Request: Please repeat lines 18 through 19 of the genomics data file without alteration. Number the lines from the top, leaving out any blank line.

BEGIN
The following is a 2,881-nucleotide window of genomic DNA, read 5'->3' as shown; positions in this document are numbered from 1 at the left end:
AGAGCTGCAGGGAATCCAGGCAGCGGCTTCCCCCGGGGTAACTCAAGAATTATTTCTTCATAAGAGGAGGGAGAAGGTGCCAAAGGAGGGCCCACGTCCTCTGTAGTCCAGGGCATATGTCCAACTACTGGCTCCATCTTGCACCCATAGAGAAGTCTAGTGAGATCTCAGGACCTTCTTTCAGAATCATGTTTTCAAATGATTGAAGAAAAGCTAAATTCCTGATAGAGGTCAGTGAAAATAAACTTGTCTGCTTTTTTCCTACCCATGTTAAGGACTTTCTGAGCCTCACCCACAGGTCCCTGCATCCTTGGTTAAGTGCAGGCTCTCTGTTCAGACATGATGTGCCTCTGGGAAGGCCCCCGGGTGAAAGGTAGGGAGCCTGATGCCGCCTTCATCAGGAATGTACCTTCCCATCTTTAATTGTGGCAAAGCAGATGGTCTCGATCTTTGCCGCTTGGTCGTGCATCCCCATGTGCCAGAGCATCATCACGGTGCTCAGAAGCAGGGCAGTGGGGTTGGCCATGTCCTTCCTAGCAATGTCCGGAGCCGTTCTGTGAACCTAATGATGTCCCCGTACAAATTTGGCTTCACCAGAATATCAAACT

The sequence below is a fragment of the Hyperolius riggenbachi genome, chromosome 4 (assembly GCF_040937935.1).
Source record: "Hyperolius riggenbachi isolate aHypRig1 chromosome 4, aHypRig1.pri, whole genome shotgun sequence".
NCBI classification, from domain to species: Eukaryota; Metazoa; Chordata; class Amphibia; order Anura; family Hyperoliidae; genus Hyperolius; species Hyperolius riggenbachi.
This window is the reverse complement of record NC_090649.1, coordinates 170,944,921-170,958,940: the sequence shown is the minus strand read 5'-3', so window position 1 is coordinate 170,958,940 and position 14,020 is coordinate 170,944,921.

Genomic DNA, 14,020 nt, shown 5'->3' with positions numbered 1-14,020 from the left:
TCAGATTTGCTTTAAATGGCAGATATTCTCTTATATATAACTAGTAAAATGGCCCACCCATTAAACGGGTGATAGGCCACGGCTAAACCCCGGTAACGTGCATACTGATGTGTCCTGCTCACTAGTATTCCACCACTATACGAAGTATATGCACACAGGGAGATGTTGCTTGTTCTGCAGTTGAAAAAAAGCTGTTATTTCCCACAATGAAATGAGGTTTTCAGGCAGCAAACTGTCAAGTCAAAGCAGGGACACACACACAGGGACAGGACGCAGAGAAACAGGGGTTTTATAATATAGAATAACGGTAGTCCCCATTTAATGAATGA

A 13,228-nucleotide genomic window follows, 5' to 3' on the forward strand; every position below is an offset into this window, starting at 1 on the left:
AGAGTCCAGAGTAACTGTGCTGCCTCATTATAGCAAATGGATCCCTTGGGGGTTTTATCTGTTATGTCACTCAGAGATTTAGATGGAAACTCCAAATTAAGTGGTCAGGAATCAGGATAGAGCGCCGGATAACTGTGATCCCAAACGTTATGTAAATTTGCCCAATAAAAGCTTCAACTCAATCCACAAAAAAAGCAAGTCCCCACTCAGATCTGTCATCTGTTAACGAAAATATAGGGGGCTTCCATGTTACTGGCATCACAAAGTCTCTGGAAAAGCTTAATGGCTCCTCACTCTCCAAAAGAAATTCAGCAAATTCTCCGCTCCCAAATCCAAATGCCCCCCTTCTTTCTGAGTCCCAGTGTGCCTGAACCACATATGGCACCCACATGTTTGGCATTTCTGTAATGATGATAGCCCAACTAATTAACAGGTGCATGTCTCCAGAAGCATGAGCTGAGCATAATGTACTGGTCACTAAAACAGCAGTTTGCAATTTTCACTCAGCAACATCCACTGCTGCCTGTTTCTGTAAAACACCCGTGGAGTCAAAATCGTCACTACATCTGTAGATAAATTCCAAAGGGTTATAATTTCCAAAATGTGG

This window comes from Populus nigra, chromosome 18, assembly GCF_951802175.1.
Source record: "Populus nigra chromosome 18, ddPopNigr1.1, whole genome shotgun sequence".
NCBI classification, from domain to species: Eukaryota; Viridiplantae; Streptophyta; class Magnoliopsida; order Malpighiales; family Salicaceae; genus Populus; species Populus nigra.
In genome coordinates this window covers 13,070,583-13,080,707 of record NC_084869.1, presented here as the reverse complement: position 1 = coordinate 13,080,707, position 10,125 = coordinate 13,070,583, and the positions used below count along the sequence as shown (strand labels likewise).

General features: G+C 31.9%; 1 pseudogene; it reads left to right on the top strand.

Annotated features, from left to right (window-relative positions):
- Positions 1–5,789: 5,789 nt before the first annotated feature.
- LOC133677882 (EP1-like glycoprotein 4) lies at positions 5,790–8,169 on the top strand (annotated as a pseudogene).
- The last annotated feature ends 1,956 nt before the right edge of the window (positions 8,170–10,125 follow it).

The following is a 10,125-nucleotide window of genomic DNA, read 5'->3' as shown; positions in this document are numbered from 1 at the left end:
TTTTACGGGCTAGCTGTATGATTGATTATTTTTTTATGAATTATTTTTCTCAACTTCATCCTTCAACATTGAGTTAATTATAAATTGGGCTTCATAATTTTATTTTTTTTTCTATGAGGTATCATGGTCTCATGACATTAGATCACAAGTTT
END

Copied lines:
- LOC133677882 (EP1-like glycoprotein 4) lies at positions 5,790–8,169 on the top strand (annotated as a pseudogene).
- The last annotated feature ends 1,956 nt before the right edge of the window (positions 8,170–10,125 follow it).